Delivering Culinary Magic at Roadside Banquets:Catering Chef Tang Cin-lu
Delivering Culinary Magic at Roadside Banquets:
Catering Chef Tang Cin-lu
◎English translation: Hou Ya-ting
◎Photos by YJ Chen
On a typical Saturday, the atmosphere at Nanhai Tzi-chu Temple in Kaohsiung's Neimen District is relaxed. Tonight, however, caterer Chef Mr. Tang Cin-lu is serving a roadside wedding banquet at the temple. The bride's father is chairman of the temple management committee, and there is undisguised anticipation for tonight's culinary spectacular. Chef Tang and his team are operating at full steam for tonight's 30-table celebration, and have been working under tarpaulins beside the temple's visitors' lodge since 3 o'clock in the afternoon.
Neimen's most striking geographical feature is its barren badlands, and these have influenced the occupations residents have entered. An impressive number of Neimen natives have gone into the catering industry; the district has won a reputation as the "home of master catering chefs," and organizing a banquet is still the most popular way in which locals celebrate.
Chef Tang followed in his father's footsteps, becoming a catering chef at the age of 20. He has been a key member of his family's catering business ever since, and took charge when his father, Mr. Tang Sih-fu, retired. However, Chef Tang says his son has no intention of carrying on the family business. Nevertheless, Chef Tang's wife remains a steadfast partner. Chef Tang says his father started the catering business in the 1960s with another chef, Mr. Tang Jhu-jiao, and a vegetable vendor, Mr. Guo Jhang-ci. The trio catered events throughout Taiwan, providing the tables and chairs, as well as the ingredients. They cooked on site for weddings, funerals and all kinds of occasions. At that time, providing the furniture and catering equipment, in addition to doing the cooking on site, was a relatively new service model. Chef Tang says that of his father's two partners, one has retired, but the children of the other are continuing the business.
A caterer's kitchen is always full of activity. Chef Tang may fry seafood on four stoves at the same time. Puffs of steam and aroma rush upward. Chef Tang also pays attention to his team, issuing commands while laying plates, cooking vegetables, scooping up meatballs and slicing them while at the same time answering interview questions.
For tonight's banquet, Chef Tang's team consists of 10 veterans, among them chefs, waitstaff and dishwashers. Some of them previously worked with Chef Tang's father, and they have forged a formidable partnership. Mrs. Tang recalls once catering for 200 tables. As the banquet consisted of 10 courses plus fruit and a dessert, 2,400 portions had to be cooked, plated and delivered. When asked about the crucial requirement when cooking for a banquet, Chef Tang says it is ensuring each dish is served at an appropriate temperature. Teamwork and experience enhances on-site efficiency.
Mrs. Tang is concerned that traditional banquet dishes may not excite guests, so she and her husband constantly update their menu. Mrs. Tang revels that Chef Tang sometimes draws inspiration from restaurants he has visited, scrutinizing their cooking methods and perhaps utilizing them in a new dish. Among his newest creations are fried pork baozi meatballs and shabu-shabu hotpot featuring giant grouper, kimchi and tofu. According to Mrs. Tang, the fried pork baozi meatballs are coated in crispy batter, and stuffed with pork, scallion, garlic, shrimp, dried shrimp and fish paste. A salted egg yolk is added to the center of the stuffing. This dish offers multiple textures and flavors. The shabu-shabu hotpot marries local grouper and tofu with Korean kimchi to enhance the savory flavors. Chef Tang's way of interpreting diverse cuisines means his roadside banquets are warmly received by customers.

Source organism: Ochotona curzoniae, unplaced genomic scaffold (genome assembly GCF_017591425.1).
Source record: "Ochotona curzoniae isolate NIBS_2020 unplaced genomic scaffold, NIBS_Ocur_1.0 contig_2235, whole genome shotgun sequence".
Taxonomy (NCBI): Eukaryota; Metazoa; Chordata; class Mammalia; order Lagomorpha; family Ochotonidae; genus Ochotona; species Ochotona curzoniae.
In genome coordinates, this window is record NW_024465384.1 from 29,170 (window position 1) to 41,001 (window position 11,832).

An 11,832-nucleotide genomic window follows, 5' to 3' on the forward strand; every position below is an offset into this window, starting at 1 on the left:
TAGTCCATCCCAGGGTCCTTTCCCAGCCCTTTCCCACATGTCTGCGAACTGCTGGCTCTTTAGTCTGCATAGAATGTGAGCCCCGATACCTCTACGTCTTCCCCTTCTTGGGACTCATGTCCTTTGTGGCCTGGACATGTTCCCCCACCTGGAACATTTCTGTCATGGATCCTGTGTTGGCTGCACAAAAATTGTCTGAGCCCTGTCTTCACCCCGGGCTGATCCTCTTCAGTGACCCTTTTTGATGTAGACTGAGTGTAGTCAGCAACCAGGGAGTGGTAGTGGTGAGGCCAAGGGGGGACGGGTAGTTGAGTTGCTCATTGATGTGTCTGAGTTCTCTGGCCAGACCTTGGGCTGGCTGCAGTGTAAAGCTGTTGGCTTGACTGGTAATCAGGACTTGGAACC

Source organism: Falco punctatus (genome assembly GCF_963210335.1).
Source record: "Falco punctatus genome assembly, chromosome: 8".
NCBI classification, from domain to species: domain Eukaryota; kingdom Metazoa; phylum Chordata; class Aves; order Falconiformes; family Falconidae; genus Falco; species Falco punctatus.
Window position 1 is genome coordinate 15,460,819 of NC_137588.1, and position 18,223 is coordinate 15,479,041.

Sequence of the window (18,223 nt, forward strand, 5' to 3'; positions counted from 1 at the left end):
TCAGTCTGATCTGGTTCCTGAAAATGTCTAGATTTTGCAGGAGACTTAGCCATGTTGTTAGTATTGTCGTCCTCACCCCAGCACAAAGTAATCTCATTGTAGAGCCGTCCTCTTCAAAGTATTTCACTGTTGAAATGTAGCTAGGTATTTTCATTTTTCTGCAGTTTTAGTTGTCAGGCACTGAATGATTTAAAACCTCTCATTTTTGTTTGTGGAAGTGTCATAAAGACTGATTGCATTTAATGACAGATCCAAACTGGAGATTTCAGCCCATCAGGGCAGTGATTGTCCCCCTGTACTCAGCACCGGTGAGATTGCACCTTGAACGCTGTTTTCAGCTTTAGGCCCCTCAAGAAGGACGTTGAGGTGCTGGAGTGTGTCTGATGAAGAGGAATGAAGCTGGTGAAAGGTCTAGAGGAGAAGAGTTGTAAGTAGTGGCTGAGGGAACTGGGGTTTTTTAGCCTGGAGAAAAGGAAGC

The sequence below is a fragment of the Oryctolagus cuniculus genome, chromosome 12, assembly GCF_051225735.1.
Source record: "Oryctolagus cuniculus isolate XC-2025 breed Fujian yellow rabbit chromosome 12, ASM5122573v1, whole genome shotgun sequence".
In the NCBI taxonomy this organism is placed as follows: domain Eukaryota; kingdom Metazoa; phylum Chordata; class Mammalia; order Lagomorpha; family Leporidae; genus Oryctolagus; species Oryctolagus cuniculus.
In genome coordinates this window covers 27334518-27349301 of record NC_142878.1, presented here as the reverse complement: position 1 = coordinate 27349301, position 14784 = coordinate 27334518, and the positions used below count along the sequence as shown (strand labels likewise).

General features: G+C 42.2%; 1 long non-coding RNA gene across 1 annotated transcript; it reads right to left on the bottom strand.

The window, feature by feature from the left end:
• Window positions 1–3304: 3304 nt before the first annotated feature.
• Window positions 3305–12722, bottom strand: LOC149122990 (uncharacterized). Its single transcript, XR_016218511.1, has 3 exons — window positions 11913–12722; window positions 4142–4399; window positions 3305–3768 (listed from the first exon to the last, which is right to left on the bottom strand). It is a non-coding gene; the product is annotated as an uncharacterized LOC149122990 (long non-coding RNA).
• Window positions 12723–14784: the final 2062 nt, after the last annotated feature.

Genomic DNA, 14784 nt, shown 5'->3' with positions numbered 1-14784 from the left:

"Even though I keep developing the menu, my catering business has suffered serious setbacks," laments Chef Tang. In the heyday of his catering business, he was preparing banquets every day. Now, he only receives banquet requests on weekends. Chef Tang is not the only caterer who has experienced stagnant business. The catering industry has faced a surge in the number of restaurants, and unrelenting competition. In addition, a lack of physical space for roadside banquets in urban areas has hurt the industry. According to Mrs. Tang, for caterers the worst season is the fifth, sixth and seventh months on the lunar calendar, due to various traditions as well as hot weather. During that period, they may receive as few as three requests per month. The severe challenges and poor outlook discourage Chef Tang's children from carrying on the family-run catering business. For tonight's banquet, the chef and his wife got up at 4 o'clock in the morning to begin preparations. Mrs. Tang says they will devote themselves to catering as long as their physical strength holds out.
When asked what he learned from his father, Chef Tang mulls the question, yet does not have a quick answer. He checks the time, rolls up his sleeves and starts to slice dried mullet roes, scoop out braised pig knuckles, check the temperatures of the steamer baskets, taste the seasoning for the thickened pork soup and shabu-shabu hotpots, and lay steam crabs with glutinous rice out on plates. By 6:30 p.m., the catering team is ready to present the first course, serving five appetizers, while taking out sashimi courses. Chef Tang is now decorating plates with flowers. Being a catering chef means handling a million different things at once, and keeping it all in sync.
Catering chefs need excellent culinary skills, precise time control, swift dispatch of personnel, and flawless arrangement of procedures. Chef Tang embodies these qualities, displaying a smooth culinary fluidity each time he organizes a roadside banquet.
||Contact Caterer Chef Mr. Tang Cin-lu for banquet reservations：